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It was the wrong role for him. He could talk their talk and walk their walk, but he wasn't truly a Method actor; he was much more an observer of others than an explorer of his own depths. And even that was hard for him. "There comes a time in life when you don't want to do it anymore," he once said. "You know a scene is coming where you'll have to yell or cry or scream and...it's always bothering you, always eating away at you." Besides, as Kazan said, "it's not a natural thing for a man to be an actor," especially, he thought, in the "trivial" climate of that moment. There was no way Brando was going to add cultural heroism to the rest of his burdens.
By the '60s, Brando's interviews--and his work--were growing more cynical. Acting, he said, was the expression "of a neurotic impulse," a "self-indulgence." Any pretensions to art he may have harbored were now just "a chilly hope." Far from being a culture's hero, he became its Abominable Snowman, flitting through the shadows of bad movies, becoming a blur on the paparazzi's lenses. Twice he paused in his flight to remind us of the greatness that might have been--with his curiously affecting menace in The Godfather, with the ruined grandeur of Last Tango in Paris. That was more than a quarter-century ago, but in a way, that was enough. For the passing years have taught us this: refusing to rally a revolution, Marlon Brando still managed to personify it. His shadow now touches every acting class in America, virtually every movie we see, every TV show we tune in. We know too that the faith vested in his example by all the De Niros and Pacinos, and, yes, the Johnny Depps and Leonardo DiCaprios, was not misplaced. Marlon Brando may have resisted his role in history, may even have travestied it, but, in the end, he could not evade it.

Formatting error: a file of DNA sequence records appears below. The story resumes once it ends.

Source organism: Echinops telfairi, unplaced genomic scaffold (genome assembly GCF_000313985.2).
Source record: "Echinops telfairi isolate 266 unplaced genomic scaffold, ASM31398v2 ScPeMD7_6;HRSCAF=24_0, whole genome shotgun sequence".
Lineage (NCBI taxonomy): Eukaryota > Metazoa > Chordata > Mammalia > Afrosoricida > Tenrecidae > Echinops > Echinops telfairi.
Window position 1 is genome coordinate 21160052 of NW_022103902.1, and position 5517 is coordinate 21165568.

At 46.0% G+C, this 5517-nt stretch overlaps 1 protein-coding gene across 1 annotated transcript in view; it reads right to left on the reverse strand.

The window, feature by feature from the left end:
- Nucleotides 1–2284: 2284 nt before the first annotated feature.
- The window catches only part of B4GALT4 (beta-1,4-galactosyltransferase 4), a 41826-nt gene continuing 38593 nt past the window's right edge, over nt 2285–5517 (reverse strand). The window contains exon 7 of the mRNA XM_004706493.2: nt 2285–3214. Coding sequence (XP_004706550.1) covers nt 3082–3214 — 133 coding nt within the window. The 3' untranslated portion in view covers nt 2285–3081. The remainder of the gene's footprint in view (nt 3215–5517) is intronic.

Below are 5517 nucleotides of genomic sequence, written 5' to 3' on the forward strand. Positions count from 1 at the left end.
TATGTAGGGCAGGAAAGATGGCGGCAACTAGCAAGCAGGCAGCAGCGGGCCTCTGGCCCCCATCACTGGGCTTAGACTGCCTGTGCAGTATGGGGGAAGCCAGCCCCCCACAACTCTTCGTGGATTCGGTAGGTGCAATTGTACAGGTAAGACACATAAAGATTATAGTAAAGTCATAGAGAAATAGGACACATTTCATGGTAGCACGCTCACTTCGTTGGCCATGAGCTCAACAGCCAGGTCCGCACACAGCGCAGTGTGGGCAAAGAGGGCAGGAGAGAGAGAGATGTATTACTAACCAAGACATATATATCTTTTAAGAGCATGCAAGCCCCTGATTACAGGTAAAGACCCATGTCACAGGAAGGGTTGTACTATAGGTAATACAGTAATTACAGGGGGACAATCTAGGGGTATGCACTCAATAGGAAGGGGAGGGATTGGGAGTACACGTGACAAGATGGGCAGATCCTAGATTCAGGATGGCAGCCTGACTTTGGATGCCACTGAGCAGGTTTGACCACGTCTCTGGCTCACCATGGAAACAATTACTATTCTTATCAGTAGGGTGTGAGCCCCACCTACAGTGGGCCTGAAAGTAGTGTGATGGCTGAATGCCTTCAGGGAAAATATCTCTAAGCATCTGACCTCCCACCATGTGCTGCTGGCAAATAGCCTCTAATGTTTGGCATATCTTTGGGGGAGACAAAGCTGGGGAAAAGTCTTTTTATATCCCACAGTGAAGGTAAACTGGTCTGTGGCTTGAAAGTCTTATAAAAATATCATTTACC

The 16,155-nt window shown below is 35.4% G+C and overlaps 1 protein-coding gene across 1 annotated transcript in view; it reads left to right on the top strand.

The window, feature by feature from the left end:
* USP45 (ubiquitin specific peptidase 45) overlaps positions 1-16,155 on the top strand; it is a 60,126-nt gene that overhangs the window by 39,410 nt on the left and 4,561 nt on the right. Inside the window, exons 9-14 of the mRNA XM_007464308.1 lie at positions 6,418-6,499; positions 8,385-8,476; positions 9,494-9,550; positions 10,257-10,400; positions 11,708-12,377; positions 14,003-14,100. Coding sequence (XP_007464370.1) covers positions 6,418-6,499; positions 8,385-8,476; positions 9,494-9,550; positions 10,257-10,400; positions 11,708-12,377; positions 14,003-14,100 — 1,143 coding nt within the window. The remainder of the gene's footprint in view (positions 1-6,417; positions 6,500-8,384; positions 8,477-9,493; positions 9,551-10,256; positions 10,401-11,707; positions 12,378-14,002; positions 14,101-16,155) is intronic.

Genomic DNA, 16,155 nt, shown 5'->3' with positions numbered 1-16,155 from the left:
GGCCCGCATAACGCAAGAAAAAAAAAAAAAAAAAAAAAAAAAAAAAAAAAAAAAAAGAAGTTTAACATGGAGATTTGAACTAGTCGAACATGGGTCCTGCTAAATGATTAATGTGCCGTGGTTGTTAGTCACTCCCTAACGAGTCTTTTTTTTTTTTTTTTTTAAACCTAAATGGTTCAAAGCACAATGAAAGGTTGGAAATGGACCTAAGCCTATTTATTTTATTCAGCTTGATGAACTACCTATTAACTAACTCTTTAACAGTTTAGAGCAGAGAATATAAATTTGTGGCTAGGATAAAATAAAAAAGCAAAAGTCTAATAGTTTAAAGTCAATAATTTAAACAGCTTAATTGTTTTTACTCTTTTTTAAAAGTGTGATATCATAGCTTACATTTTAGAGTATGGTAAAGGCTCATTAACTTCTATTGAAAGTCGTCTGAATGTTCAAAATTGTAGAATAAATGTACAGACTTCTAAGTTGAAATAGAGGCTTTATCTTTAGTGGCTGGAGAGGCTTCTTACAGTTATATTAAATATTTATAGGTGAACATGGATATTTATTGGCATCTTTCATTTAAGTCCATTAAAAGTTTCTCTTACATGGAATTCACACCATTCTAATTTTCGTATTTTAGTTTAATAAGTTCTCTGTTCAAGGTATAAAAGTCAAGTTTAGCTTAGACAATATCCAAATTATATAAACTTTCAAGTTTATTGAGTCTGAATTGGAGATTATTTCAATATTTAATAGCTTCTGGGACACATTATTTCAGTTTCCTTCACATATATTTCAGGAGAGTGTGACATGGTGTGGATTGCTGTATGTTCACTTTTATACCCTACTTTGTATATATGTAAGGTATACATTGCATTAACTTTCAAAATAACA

TIME contributor Richard Schickel is the author of Brando: A Life in Our Times
They Did It Their Way
None of these actors used the Method. But each was a master of his craft:
He defined classical acting for our age, but liked to call himself no more than a hardworking player. He never permitted us or himself to fully define the driven spirit behind his masks. Carrying on the tradition: Ralph Fiennes
His talent was in creating a false self that was, at the same time, a whole and charming person with just a hint of misanthropic darkness peeping through, grounding his creation in reality. Carrying on the tradition: Tom Hanks
The Duke worked his magic in the most astonishing way of all, by personifying at first unconsciously, then consciously the spirit of a whole nation. What's more remarkable: we believed him. Carrying on the tradition: Harrison Ford